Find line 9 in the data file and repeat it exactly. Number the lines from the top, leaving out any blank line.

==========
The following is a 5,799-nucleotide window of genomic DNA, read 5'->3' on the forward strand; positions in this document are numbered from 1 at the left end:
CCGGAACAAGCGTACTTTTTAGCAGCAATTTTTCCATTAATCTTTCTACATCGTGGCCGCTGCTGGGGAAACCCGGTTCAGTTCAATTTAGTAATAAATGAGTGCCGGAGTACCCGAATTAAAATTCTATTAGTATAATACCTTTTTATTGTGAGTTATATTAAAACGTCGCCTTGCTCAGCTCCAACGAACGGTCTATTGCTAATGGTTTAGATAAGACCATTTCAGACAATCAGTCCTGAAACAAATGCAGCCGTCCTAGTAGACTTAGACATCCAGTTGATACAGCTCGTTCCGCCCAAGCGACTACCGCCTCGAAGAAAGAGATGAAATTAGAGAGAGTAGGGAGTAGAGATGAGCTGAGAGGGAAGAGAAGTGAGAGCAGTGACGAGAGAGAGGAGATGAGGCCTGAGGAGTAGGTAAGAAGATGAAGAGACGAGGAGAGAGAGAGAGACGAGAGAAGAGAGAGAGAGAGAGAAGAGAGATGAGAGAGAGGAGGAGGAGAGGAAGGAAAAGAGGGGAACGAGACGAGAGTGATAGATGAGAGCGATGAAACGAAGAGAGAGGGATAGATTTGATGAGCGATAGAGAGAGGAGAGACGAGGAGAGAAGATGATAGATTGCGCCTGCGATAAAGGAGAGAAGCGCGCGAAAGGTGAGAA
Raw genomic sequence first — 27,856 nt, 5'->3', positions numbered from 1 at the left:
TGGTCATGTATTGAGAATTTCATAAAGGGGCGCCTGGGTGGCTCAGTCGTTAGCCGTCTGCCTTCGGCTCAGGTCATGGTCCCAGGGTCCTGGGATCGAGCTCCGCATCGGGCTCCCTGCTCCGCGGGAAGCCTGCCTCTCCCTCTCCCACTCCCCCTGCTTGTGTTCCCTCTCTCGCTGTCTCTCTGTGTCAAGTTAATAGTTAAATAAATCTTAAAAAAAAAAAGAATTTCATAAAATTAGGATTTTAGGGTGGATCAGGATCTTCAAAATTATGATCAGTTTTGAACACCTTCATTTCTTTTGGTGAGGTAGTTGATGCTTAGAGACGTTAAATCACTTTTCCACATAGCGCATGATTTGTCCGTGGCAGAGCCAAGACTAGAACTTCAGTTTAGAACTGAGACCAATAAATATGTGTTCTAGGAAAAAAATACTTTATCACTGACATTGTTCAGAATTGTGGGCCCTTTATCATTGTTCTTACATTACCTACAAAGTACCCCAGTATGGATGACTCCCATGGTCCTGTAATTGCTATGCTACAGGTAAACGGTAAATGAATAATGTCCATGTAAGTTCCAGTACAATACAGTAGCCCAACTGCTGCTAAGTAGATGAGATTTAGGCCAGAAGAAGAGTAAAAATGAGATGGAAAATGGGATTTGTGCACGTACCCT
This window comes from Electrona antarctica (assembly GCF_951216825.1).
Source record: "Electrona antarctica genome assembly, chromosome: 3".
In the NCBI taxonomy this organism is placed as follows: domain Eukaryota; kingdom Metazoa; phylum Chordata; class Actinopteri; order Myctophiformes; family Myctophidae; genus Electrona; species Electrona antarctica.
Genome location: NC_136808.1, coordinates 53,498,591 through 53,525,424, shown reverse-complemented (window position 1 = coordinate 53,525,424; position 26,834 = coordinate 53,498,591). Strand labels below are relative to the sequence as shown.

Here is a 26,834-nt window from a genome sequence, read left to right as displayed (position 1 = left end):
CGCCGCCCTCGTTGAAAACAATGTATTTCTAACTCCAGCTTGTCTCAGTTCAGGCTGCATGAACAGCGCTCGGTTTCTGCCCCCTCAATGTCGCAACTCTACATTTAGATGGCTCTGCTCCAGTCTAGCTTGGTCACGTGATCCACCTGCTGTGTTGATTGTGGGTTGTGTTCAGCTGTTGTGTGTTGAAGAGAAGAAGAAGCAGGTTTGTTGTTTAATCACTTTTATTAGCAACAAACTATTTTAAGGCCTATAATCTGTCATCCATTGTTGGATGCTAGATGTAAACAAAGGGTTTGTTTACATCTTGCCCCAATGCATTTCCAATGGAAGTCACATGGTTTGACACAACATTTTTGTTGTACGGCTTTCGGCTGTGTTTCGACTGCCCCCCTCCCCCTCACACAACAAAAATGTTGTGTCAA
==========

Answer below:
Here is a 26,834-nt window from a genome sequence, read left to right as displayed (position 1 = left end):